This week sees the release of Gravwell 3.3.9, our last planned release prior to the 3.4.0 "Big Bang" release. The Big Bang release will introduce Gravwell kits (our way of providing pre-packaged dashboards, resources, SOAR scripts, and more) plus lots of new user interface features. But first, let's talk about 3.3.0. This relatively boring release is mostly comprised of bug fixes, a new timegrinder timestamp, and one UI tweak. Full change log available here.
One of the exciting new features in Gravwell 3.3.0 is search macros. Anyone who's experimented much with Gravwell knows you may often end up crafting a long and complex regular expression which you'll want to use over and over, but such a long regex makes the query hard to work with. Macros let you turn that long regular expression (or any other part of a search query) into a much shorter name you can use again and again.
We are excited to announce the immediate availability of Gravwell version 3.3.0. This release being a Minor release features a few fairly significant features and a whole heap of bug fixes and performance improvements. Over the next couple of days we will be doing a series of blog posts for this release detailing each of the new things in Gravwell, but first we need need to show off the centerpiece of this release, Overwatch.
With Gravwell 3.2.4 we've introduced a new search module: kv, short for 'key-value'. This module is designed to help you extract key-value data from text entries without having to hand-craft regular expressions. It also interfaces with the fulltext indexer automatically, so you can analyze your indexed data more quickly.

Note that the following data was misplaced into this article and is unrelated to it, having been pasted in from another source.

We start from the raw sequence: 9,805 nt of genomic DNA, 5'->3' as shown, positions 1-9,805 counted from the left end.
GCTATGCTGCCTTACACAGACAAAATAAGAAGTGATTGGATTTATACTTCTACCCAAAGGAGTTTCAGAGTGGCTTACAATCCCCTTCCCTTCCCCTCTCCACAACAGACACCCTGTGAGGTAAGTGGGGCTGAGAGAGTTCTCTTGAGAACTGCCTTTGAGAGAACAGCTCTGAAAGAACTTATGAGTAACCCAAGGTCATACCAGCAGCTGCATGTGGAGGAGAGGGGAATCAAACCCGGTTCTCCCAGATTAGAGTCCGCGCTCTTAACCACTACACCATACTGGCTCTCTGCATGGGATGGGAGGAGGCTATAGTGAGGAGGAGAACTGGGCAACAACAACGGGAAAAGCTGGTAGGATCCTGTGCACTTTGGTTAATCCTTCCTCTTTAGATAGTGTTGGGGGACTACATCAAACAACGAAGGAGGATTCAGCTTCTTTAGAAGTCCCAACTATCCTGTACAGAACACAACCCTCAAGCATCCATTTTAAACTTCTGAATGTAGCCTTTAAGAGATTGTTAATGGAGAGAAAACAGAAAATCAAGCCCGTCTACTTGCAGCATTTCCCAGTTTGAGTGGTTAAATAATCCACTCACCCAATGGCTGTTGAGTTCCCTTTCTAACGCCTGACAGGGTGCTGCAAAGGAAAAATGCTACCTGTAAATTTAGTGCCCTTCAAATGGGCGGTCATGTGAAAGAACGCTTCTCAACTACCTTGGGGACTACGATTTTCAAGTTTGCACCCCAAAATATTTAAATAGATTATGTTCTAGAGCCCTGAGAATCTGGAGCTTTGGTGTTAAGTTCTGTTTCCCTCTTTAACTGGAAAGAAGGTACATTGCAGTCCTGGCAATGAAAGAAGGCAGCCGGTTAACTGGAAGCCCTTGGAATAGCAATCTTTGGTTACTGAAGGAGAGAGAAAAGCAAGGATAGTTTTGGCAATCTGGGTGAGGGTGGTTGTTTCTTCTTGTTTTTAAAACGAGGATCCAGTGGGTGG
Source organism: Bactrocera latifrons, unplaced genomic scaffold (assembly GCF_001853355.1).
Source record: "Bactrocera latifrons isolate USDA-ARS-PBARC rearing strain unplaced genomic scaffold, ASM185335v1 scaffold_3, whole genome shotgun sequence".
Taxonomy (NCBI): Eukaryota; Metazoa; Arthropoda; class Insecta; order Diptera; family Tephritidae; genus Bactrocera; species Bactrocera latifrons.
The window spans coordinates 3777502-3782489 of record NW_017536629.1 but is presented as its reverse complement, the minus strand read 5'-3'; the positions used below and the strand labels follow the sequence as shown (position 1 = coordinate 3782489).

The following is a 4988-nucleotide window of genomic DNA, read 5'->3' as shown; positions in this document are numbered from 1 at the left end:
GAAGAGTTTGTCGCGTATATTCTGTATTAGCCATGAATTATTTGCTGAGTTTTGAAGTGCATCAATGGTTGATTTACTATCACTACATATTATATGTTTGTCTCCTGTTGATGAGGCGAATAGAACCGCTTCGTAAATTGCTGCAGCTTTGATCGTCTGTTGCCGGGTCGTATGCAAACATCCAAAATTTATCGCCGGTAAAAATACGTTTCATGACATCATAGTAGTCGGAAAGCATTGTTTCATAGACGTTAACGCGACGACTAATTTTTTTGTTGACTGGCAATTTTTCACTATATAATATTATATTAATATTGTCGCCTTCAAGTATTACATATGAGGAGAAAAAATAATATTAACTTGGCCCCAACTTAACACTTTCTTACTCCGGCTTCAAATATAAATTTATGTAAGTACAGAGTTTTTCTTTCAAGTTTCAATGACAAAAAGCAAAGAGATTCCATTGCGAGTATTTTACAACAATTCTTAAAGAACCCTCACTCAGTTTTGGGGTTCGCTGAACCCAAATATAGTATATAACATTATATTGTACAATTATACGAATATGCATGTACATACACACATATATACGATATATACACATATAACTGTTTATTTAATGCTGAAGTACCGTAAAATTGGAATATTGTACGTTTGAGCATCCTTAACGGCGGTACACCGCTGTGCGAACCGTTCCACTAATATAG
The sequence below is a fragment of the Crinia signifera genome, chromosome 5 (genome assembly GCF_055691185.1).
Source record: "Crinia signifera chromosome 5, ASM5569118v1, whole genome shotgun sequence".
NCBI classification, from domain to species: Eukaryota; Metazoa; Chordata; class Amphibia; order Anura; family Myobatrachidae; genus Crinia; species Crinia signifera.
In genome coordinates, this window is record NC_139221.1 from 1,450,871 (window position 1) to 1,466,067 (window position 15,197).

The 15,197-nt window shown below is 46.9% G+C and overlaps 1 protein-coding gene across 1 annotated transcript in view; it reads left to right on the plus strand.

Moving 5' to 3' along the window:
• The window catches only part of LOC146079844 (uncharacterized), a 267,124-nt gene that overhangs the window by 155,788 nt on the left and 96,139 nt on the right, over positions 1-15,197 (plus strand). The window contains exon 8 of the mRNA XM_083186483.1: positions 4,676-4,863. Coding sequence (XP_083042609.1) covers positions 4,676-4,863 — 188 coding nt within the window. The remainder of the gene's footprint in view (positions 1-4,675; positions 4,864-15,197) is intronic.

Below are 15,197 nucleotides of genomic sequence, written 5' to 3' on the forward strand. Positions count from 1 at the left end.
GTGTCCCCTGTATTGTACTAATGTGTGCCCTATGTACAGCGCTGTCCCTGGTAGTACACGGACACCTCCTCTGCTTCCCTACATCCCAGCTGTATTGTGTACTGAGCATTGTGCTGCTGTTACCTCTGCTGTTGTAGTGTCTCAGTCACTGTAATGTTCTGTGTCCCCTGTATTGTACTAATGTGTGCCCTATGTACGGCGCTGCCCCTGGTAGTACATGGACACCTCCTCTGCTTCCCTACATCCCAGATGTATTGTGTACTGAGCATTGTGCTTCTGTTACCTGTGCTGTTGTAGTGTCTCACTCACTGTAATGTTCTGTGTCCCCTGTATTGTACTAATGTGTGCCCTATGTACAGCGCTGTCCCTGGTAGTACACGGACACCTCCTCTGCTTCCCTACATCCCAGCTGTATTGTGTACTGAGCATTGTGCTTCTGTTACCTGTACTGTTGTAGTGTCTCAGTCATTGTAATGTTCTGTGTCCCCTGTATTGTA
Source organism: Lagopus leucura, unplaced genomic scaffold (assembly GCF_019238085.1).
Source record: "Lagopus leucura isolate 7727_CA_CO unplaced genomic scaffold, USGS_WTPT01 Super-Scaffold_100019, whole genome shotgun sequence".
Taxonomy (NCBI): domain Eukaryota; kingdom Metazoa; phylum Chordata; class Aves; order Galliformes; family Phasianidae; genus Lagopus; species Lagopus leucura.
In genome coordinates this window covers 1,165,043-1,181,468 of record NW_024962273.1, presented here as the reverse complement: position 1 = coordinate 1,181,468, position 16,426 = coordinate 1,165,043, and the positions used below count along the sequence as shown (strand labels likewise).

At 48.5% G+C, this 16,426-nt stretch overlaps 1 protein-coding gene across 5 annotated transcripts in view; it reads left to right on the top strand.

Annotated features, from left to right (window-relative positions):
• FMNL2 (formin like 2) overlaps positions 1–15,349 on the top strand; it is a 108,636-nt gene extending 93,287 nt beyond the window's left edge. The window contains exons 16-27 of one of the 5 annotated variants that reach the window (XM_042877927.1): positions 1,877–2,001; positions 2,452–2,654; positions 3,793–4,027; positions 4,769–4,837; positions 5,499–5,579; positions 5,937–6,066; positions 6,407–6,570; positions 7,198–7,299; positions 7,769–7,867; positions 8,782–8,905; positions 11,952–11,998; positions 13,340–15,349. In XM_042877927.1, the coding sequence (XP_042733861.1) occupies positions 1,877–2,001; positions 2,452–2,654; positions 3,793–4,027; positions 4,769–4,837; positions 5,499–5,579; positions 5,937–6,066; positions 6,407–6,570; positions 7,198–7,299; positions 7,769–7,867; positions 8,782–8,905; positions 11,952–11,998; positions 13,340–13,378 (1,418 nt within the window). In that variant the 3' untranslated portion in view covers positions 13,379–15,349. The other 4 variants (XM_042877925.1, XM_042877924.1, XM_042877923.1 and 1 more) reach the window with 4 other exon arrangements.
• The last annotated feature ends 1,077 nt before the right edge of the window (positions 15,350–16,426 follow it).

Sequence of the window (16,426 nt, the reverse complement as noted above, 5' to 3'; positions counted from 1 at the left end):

We are happy to announce the immediate availability of Gravwell version 3.2.0!
We are excited to introduce autoextractors with Gravwell version 3.0.2. Autoextractors make it easy for regex gurus and binary ninjas to generate extractions and share them in a portable format. Autoextractors can dramatically simplify the process of performing field extractions from unstructured data without complicated time-of-ingest data definitions; they can built and shared by ninjas and and used by us mere mortals.
We're continuing to work with investigative reporters to research unscrupulous activity on social media. Most recently, Engadget published a piece on nefarious political influencers on Reddit. We’ve written in the past about analyzing social media comments, but didn’t make the ingesters publicly available. With an increasing need for research in this area, we decided that releasing our Reddit and Hacker News ingesters could help new users get started with Gravwell even faster, so we open-sourced them. Read on to learn how to get the ingesters, how to run them, and how to get started with the data.
Huge Gravwell updates today!
Thanks for your patience during this short period of radio silence, but it’s been for good reason. Today we’re happy to announce Gravwell version 3 which comes with a whole slew of delicious features and improvements.
The 2018 development year was primarily focused on improving search and ingest performance, scalability, and stability. We’ve made tremendous strides on this front and I’m excited to talk briefly about those here and in greater detail during the coming weeks. Our 2019 has a strong focus on improving out-of-the-box functionality -- keep reading for more info about the update and exciting plans for this year.
We’re pleased to announce the release of Gravwell 2.2.1! For a point release, it’s got some very cool new features; read on to learn what we’ve added.
With the release of Gravwell 2.0, Gravwell customers can now deploy multiple webservers tied to a central storage system. This means you can deploy multiple webservers behind a load balancer for better search performance; the webservers synchronize resources, user accounts, dashboards, and search history behind the scenes so users don’t need to worry about which server they’re actually using.